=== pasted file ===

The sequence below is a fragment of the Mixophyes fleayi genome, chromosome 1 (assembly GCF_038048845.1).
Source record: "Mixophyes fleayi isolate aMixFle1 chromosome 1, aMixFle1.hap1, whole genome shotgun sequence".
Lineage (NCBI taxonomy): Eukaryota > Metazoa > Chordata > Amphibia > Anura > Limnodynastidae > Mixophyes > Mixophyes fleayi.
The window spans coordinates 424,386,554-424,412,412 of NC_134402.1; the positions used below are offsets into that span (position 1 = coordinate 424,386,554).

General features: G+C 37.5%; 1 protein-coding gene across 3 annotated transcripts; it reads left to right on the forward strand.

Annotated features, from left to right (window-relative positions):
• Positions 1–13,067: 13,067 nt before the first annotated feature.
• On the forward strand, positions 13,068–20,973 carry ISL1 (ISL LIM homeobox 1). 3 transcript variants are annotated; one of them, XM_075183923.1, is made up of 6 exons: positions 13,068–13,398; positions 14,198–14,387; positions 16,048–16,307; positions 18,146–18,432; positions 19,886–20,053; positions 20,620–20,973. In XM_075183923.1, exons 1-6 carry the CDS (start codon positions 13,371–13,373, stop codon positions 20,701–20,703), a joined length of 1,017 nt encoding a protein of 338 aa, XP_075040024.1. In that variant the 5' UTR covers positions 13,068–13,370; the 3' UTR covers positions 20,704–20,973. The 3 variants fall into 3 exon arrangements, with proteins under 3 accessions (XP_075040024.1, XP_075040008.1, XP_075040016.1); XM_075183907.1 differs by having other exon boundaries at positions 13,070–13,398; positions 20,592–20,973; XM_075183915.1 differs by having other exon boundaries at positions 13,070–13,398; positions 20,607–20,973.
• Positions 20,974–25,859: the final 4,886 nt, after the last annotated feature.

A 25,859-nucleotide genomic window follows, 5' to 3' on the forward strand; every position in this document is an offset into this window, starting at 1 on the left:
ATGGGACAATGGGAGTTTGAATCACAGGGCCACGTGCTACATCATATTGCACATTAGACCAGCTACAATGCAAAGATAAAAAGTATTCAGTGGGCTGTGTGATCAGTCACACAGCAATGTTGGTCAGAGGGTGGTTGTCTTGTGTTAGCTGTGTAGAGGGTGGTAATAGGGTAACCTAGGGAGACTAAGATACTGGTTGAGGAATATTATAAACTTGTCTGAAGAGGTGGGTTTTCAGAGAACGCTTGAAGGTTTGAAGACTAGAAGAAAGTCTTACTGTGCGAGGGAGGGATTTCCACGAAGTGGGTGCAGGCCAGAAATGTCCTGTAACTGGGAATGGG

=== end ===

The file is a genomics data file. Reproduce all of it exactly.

The sequence below is a fragment of the Mixophyes fleayi genome, chromosome 1 (assembly GCF_038048845.1).
Source record: "Mixophyes fleayi isolate aMixFle1 chromosome 1, aMixFle1.hap1, whole genome shotgun sequence".
Lineage (NCBI taxonomy): Eukaryota > Metazoa > Chordata > Amphibia > Anura > Limnodynastidae > Mixophyes > Mixophyes fleayi.
The window spans coordinates 424,386,554-424,412,412 of NC_134402.1; the positions used below are offsets into that span (position 1 = coordinate 424,386,554).

General features: G+C 37.5%; 1 protein-coding gene across 3 annotated transcripts; it reads left to right on the forward strand.

Annotated features, from left to right (window-relative positions):
• Positions 1–13,067: 13,067 nt before the first annotated feature.
• On the forward strand, positions 13,068–20,973 carry ISL1 (ISL LIM homeobox 1). 3 transcript variants are annotated; one of them, XM_075183923.1, is made up of 6 exons: positions 13,068–13,398; positions 14,198–14,387; positions 16,048–16,307; positions 18,146–18,432; positions 19,886–20,053; positions 20,620–20,973. In XM_075183923.1, exons 1-6 carry the CDS (start codon positions 13,371–13,373, stop codon positions 20,701–20,703), a joined length of 1,017 nt encoding a protein of 338 aa, XP_075040024.1. In that variant the 5' UTR covers positions 13,068–13,370; the 3' UTR covers positions 20,704–20,973. The 3 variants fall into 3 exon arrangements, with proteins under 3 accessions (XP_075040024.1, XP_075040008.1, XP_075040016.1); XM_075183907.1 differs by having other exon boundaries at positions 13,070–13,398; positions 20,592–20,973; XM_075183915.1 differs by having other exon boundaries at positions 13,070–13,398; positions 20,607–20,973.
• Positions 20,974–25,859: the final 4,886 nt, after the last annotated feature.

A 25,859-nucleotide genomic window follows, 5' to 3' on the forward strand; every position in this document is an offset into this window, starting at 1 on the left:
ATGGGACAATGGGAGTTTGAATCACAGGGCCACGTGCTACATCATATTGCACATTAGACCAGCTACAATGCAAAGATAAAAAGTATTCAGTGGGCTGTGTGATCAGTCACACAGCAATGTTGGTCAGAGGGTGGTTGTCTTGTGTTAGCTGTGTAGAGGGTGGTAATAGGGTAACCTAGGGAGACTAAGATACTGGTTGAGGAATATTATAAACTTGTCTGAAGAGGTGGGTTTTCAGAGAACGCTTGAAGGTTTGAAGACTAGAAGAAAGTCTTACTGTGCGAGGGAGGGATTTCCACGAAGTGGGTGCAGGCCAGAAATGTCCTGTAACTGGGAATGGG